City Council meeting blurs fence between community, city (with video)


Coppell citizen Charlie Brown stands up and speaks about the new fence at Coppell Middle School North on Tuesday night at the City Council meeting held at Town Hall. The newly installed fence has caused many concerns within the community from taxpayers who would like to use the amenities they pay for. Photo by Hannah Tucker.

Emma Cummins, Executive Editorial Page Editor

The voice of public was alive and well last night at the Coppell City Council meeting.


The Council was set to consider approval of the existing eight foot high chain link fence with barbed wire at at Coppell Middle School North. This is a contentious issue and several concerned citizens came to voice their concerns about the fence.


The Council, however, had reached several compromises before citizens were given a chance to speak. The school planned on removing the barbed wire and fence and replacing it with a decorative metal fence. It is within the school’s right to build a fence.


This did not seem to deter citizens. The main complaint is the underlying issue of having a fence at all. Concerned citizen Doug Krazinszky voiced his concerns that the fence sends an underlying message.


“There seems to be a disturbing trend in the city where public land and public facilities are being taken away,” Krazinszky said. “I used to take my boys there on the track and play on the field and now because it’s an AstroTurf it’s being taken away from us.”


The public facilities are closed off by the fence, which bothers many citizens. Coppell High School graduate in 2014 Mohamed Punjwani told his own story when it came to the fence.


“It’s where a lot of my dreams began,” Punjwani said. “It was a safe place to go, a comforting place to go. Instead of partaking in activities that are a little less desirable, I went to the football field.”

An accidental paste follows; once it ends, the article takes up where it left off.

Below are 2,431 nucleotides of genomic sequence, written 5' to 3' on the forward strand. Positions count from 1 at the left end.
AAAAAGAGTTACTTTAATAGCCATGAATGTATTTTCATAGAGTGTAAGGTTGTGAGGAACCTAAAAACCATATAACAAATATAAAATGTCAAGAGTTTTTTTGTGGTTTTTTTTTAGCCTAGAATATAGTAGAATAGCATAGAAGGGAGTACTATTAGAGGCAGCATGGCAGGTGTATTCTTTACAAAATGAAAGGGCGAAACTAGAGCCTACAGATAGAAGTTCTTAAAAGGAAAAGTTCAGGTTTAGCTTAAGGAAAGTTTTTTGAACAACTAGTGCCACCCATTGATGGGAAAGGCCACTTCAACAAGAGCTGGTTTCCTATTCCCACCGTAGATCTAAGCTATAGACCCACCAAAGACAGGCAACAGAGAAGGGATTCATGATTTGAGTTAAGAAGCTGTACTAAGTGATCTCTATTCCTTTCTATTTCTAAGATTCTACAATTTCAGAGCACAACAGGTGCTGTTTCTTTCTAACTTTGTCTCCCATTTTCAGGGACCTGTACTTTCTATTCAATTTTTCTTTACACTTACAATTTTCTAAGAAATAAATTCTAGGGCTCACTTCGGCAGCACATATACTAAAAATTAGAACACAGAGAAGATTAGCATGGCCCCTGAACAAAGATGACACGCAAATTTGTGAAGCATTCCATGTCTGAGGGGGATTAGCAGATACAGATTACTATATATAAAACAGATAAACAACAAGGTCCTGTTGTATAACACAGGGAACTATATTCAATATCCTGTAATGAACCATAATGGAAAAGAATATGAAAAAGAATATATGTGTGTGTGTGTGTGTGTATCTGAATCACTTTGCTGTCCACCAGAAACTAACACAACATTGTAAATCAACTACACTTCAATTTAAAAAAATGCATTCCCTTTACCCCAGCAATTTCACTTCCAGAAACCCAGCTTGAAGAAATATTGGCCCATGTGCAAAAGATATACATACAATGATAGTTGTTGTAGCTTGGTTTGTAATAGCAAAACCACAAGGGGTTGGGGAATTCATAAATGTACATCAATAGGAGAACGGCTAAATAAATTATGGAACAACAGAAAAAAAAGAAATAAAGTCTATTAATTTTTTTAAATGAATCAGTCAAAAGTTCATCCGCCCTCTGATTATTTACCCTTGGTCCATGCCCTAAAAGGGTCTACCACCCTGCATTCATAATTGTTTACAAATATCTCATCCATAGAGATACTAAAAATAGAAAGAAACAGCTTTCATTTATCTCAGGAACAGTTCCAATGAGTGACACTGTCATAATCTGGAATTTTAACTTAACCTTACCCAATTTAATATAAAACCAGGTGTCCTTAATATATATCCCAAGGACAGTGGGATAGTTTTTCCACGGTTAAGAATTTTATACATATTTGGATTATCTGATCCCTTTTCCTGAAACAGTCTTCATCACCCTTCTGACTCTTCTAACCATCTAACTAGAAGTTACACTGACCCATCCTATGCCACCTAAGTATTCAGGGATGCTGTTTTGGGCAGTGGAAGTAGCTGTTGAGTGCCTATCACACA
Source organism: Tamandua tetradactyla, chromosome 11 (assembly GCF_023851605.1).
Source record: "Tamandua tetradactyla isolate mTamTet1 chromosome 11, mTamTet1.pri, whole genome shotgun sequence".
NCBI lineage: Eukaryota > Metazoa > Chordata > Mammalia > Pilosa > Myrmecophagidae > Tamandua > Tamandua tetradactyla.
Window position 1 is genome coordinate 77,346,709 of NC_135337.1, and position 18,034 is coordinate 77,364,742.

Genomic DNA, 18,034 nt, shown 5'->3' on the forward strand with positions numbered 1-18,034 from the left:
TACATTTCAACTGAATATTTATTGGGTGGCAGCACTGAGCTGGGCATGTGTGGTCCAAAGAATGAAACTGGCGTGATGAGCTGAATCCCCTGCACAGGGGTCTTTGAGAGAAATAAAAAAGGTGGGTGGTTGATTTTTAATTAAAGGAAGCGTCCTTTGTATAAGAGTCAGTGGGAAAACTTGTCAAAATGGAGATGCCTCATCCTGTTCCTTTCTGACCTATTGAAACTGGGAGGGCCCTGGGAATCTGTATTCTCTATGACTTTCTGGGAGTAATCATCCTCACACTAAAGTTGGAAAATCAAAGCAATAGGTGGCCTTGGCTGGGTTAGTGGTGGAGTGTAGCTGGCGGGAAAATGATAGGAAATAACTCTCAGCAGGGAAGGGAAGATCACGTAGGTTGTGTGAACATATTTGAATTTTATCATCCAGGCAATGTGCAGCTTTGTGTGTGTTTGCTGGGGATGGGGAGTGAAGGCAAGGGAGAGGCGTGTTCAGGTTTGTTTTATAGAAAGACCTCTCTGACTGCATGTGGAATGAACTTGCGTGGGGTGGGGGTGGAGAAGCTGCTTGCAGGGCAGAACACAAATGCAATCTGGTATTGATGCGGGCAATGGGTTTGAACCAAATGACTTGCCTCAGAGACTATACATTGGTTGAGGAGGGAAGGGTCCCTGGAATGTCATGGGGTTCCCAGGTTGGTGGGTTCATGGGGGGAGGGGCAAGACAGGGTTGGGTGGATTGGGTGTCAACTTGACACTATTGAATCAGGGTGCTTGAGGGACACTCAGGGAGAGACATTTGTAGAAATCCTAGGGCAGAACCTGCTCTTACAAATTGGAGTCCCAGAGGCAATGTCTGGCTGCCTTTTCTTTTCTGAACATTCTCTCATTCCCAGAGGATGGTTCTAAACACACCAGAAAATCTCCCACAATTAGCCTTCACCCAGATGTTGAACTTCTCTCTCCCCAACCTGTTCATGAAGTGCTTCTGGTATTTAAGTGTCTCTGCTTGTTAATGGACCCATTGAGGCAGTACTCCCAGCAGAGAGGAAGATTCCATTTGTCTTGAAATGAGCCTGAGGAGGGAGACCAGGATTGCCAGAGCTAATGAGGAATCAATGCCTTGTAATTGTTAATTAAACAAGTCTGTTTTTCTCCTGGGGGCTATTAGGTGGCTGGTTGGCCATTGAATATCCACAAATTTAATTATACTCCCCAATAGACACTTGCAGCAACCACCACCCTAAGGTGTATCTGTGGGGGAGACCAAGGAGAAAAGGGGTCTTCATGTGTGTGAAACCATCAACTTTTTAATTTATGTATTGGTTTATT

Punjwani went on to explain how the fence sends a message that is contrary to the spirit of loving one another.


“I think it’s important to take into account that fencing things off is not the best way to convey that message,” Punjwani said.  


Another citizen thinks the fence does more harm than good and does not want the existence of a fence to be a foregone conclusion.

“The fence does not keep wrongdoers out; it keeps law abiding citizens out,” resident Doug Robinson said.


Many of the citizens find the existence of the fence to be an affront to their contribution to the community.


“They pay for the schools, they paid for a stadium, and they are now being asked to pay for a fence to keep them out,” citizen Charlie Brown said. “If the facility is too nice to share with the public, then it’s too nice for Coppell.”


The issue has been tabled until Feb. 14.


“You probably came for a fight, which I’m not sorry that we did not give you a forum for that fight but we are looking for a better solution,” Coppell Mayor Karen Hunt said.